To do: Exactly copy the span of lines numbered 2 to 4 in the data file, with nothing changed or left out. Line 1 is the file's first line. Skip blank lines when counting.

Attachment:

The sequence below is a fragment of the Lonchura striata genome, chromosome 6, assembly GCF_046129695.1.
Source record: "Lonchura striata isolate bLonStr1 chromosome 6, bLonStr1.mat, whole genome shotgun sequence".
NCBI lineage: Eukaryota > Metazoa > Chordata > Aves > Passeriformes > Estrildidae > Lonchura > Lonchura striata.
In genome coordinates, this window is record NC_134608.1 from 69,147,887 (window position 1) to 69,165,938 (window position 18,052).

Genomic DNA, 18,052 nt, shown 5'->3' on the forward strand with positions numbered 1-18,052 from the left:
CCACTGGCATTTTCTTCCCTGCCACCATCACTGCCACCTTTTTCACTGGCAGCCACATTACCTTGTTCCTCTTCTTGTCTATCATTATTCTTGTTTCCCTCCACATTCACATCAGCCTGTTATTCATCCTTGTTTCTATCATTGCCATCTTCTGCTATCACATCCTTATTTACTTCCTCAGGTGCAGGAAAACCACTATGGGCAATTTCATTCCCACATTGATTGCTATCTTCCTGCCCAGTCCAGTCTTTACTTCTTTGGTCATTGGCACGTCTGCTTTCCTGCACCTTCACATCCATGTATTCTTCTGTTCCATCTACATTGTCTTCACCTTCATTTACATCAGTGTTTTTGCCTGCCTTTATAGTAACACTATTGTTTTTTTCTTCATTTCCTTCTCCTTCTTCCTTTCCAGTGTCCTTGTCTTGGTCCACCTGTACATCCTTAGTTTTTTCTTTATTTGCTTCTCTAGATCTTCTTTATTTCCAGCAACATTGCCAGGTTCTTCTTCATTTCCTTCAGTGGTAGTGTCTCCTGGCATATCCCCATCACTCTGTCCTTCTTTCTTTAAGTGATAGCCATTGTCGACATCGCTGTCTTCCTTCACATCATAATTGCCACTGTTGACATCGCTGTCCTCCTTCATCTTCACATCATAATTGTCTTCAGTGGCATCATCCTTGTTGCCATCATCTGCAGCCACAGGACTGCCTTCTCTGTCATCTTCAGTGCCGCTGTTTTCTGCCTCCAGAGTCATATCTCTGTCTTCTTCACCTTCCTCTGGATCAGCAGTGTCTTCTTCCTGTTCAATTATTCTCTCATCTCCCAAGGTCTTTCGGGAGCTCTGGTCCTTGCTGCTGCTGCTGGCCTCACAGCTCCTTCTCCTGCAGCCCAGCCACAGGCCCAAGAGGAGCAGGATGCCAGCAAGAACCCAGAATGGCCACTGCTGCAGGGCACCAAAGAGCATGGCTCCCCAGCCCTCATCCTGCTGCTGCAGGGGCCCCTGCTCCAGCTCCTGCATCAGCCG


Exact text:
Source record: "Lonchura striata isolate bLonStr1 chromosome 6, bLonStr1.mat, whole genome shotgun sequence".
NCBI lineage: Eukaryota > Metazoa > Chordata > Aves > Passeriformes > Estrildidae > Lonchura > Lonchura striata.
In genome coordinates, this window is record NC_134608.1 from 69,147,887 (window position 1) to 69,165,938 (window position 18,052).